Test Data AC6-06
Gas Turbine nozzle cascade
Application Challenge 6-06 © copyright ERCOFTAC 2004
Overview of Tests
In order to have experimental results useful to validate turbulence and transition models implemented in CFD codes for a highly loaded turbine guide vane, different gas to wall temperature ratio, Mach and Reynolds numbers should be simulated. Different inlet total temperature, total pressure and mass flow should be provided.
In this regard the facility is made up of three parts: a 5 metres long and 1 metre diameter cylinder, the test section and a 15 m3 downstream dump tank. The cylinder is isolated from the test section by a slide valve. As the piston is pushed forward, the gas located in front of it is nearly isentropically compressed until it reaches the requested pressure and temperature levels. The fast opening of the valve allows the pressurised and heated gas to flow through the test section providing constant freestream conditions (total temperature, total pressure and mass flow) until the piston completes the stroke. The free-stream gas conditions can be varied between 300 and 600 K and 0.5 and 7 bar respectively.
The downstream dump tank allows a static pressure adjustment in the range of 0.15 to 3 bar allowing independent selection of Mach and Reynolds number. The typical test duration is 400 ms.
The test section is 250x100 mm2 wide. The blade has been designed by means of an inverse method for a nominal isentropic 0.9 mach number and is mounted on a linear cascade made of 5 profiles and 4 vanes. The central blade has been instrumented for both pressure and heat transfer measurements.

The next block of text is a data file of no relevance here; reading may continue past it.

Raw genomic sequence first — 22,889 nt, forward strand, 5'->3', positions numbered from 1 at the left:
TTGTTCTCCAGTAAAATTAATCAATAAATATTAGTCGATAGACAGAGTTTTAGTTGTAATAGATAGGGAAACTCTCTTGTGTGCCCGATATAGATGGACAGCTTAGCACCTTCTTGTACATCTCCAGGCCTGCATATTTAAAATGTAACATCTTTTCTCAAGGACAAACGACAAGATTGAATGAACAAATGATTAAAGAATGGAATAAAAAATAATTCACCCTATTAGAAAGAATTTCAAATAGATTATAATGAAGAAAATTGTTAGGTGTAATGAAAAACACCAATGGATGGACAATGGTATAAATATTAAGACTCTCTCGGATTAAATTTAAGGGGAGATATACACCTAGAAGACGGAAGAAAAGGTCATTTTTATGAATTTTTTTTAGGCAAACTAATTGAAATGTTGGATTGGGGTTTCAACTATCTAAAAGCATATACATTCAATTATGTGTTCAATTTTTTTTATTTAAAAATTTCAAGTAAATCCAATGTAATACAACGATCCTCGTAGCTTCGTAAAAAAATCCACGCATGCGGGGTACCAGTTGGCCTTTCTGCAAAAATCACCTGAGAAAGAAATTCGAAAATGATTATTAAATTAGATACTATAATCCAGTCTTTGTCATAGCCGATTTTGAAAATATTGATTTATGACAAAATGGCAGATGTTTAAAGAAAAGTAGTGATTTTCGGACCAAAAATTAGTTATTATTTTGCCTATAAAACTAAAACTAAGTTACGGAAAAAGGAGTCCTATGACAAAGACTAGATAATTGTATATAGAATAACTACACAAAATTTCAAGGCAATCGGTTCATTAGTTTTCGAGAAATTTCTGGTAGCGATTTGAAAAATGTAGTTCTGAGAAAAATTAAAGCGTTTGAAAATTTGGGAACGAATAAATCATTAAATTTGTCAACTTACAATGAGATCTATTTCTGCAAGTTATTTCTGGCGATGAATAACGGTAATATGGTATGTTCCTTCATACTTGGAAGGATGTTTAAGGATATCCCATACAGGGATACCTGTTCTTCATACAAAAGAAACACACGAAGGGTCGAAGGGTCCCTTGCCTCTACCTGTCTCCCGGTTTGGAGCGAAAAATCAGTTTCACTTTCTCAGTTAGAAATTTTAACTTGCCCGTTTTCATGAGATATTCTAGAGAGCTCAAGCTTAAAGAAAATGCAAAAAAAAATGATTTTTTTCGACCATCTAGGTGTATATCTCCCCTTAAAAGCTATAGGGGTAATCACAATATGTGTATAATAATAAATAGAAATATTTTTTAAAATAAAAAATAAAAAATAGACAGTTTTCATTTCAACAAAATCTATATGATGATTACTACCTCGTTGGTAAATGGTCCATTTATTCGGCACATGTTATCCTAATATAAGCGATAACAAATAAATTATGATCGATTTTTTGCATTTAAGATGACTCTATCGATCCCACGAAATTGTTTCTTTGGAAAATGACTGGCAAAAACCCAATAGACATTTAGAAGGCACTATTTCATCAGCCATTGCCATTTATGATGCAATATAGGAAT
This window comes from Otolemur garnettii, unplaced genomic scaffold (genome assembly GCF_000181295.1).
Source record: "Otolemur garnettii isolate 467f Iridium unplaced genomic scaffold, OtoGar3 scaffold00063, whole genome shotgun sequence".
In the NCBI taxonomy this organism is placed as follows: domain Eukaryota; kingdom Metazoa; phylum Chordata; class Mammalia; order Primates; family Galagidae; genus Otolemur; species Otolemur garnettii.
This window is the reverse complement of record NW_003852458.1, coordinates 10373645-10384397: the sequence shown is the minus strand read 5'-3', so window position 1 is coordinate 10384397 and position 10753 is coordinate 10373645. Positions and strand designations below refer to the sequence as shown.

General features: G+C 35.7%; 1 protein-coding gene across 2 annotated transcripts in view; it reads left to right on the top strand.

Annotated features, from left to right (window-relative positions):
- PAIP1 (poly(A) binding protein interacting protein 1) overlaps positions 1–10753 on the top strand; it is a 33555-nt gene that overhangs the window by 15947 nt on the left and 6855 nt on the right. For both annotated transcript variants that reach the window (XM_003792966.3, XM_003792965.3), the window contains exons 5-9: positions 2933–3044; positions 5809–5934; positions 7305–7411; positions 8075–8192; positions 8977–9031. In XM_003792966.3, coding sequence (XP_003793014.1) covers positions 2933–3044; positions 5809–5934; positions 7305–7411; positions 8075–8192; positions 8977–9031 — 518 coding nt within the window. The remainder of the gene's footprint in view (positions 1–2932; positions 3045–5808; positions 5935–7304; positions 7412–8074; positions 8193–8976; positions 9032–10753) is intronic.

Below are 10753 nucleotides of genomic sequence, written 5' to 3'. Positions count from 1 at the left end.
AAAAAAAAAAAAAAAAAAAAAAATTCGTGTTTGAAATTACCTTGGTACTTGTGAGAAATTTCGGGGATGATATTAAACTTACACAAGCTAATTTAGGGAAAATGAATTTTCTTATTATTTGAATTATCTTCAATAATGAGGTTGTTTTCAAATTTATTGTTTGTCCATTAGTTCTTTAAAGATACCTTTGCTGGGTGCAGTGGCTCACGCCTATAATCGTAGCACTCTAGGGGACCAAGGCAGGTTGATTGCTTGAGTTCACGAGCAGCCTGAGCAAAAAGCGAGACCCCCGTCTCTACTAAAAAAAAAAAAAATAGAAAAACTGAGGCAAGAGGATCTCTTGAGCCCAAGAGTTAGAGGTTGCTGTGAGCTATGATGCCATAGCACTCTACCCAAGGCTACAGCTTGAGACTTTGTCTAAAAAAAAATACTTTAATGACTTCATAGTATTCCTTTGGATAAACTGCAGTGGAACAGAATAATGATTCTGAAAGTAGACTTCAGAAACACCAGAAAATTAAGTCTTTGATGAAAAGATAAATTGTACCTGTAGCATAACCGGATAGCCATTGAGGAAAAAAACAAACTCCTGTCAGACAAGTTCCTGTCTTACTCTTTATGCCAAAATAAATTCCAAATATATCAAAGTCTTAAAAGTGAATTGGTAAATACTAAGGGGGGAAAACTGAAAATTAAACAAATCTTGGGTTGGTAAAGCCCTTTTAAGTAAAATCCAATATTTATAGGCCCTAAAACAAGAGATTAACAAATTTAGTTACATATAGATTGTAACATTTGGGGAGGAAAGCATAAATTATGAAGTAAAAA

Free-stream total pressure and temperature, static pressure and turbulence intensity were measured 55 mm upstream the leading edge plane. The total pressure is measured by means of a Pitot probe connected to a variable reluctance Valydine differential pressure transducer, the total temperature by a K type thermocouple probe. Upstream wall static pressure is measured by means of tappings connected to National Semi Conductor differential pressure transducers.
Wall static tappings were also installed downstream of the cascade, in a plane parallel to the TE and located 16 mm downstream the LE itself. They covered a distance of 130 mm (more than two pitches) to verify the downstream periodicity of the flow field and to determine the exit Mach number to the cascade. Blade velocity distribution were obtained from 27 static pressure measurements performed along the central blade profile and referred to the upstream total pressure.
The downstream loss coefficient evolution and the exit flow angle were obtained by a traversing mechanism, transporting a Pitot probe over two pitches.